In his video, John Stossel asked people on the street, “If you could spend $30 billion trying to solve the world’s problems, how would you spend it?” As you might imagine, the most common answer was to “fight climate change.”
Bjorn Lomborg (Copenhagen Consensus Center) has much better answers. In the past, we have talked about his several books on the environment and climate change. He says he was not surprised at the answers since we live in a rich world. But when he has put together experts from the UN, NGOs, and the university to address the world’s biggest problems, they give very different answers.
In his new book, Best Things First, Lomborg says that spending $35 billion in the poorest part of the earth could save 4.2 million lives every year. That would include screening for tuberculosis and getting medicine to people who need it. Hundreds of thousands die from malaria. Buying bed nets with insecticides that kill mosquitos would also save lives.
In a speech he gave at the Hillsdale College National Leadership Seminar, he showed a graph of deaths from climate. These climate-related deaths (from floods, drought, storms, wildfires, and extreme temperatures) dropped from 500,000 a year in the 1920s to 11,000 today. A major reason for the decline is the fact that we have become wealthier. We have better technology and better predictive capabilities.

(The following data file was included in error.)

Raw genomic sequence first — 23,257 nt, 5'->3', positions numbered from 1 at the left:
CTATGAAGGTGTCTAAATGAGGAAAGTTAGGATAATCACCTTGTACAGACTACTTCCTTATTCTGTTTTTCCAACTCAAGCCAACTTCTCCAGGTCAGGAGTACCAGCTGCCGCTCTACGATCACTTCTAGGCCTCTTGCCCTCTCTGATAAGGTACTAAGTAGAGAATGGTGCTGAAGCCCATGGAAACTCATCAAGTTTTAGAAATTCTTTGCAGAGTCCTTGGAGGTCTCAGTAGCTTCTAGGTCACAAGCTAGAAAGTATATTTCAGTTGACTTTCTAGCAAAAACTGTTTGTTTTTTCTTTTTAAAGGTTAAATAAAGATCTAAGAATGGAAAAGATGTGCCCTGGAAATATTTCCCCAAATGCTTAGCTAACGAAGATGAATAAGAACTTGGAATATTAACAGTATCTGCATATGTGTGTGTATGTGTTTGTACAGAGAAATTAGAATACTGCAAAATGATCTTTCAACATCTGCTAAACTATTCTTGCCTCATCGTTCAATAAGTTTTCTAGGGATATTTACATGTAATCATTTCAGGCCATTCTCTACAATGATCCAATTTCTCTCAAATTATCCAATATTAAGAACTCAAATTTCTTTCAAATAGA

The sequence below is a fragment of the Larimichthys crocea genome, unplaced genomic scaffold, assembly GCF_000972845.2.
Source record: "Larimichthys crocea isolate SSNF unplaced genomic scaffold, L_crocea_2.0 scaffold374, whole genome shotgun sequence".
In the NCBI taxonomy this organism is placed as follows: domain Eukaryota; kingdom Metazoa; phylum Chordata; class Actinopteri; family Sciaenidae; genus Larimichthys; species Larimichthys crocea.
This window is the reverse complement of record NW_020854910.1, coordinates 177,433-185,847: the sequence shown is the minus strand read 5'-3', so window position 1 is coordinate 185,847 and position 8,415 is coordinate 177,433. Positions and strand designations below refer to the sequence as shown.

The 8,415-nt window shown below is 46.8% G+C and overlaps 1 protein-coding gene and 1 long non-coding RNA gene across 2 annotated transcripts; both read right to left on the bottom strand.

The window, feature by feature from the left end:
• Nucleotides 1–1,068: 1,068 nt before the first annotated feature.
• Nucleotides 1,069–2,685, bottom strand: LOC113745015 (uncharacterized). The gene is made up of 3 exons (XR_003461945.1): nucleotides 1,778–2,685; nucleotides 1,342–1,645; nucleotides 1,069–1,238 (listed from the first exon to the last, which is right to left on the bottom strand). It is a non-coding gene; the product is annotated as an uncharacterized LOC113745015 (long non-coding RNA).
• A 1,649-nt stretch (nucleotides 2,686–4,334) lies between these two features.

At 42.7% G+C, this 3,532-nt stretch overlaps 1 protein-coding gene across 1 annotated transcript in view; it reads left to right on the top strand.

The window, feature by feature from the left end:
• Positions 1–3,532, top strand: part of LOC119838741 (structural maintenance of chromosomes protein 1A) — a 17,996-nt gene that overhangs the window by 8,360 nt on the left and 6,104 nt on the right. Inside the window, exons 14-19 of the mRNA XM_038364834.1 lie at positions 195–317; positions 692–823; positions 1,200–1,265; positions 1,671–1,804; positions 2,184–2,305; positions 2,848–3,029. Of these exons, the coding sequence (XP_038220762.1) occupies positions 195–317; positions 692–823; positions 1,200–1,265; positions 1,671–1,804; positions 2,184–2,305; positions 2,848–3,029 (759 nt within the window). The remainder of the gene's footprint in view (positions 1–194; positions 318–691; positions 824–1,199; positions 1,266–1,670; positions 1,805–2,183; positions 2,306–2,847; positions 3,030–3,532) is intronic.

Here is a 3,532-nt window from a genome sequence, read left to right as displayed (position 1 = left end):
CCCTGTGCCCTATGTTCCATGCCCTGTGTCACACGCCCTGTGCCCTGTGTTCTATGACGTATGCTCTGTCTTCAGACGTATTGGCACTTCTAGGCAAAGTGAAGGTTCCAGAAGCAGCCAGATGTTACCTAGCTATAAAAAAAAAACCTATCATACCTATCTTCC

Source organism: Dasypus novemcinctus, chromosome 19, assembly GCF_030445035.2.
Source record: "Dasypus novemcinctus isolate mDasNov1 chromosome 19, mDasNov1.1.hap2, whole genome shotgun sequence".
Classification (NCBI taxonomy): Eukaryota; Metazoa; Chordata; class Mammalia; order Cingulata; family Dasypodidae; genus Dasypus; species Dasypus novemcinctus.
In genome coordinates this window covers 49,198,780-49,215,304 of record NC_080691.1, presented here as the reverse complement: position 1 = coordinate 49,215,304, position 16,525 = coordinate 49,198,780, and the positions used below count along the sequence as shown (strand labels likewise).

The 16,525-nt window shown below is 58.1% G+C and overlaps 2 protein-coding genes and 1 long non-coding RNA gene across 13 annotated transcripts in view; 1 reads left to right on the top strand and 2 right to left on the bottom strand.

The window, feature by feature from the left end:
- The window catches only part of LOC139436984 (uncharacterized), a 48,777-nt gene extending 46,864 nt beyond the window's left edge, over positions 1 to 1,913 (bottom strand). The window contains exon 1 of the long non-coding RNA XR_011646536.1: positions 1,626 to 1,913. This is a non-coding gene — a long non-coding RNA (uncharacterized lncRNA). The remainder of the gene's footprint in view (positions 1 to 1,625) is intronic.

His latest writing and speeches are a reminder that we should be thinking smarter about how to spend our scarce economic resources. Thinking smartly also requires a recognition that the earth is not teetering on the edge of an environmental apocalypse. We need to focus on the best things first to make this planet an even better place to live.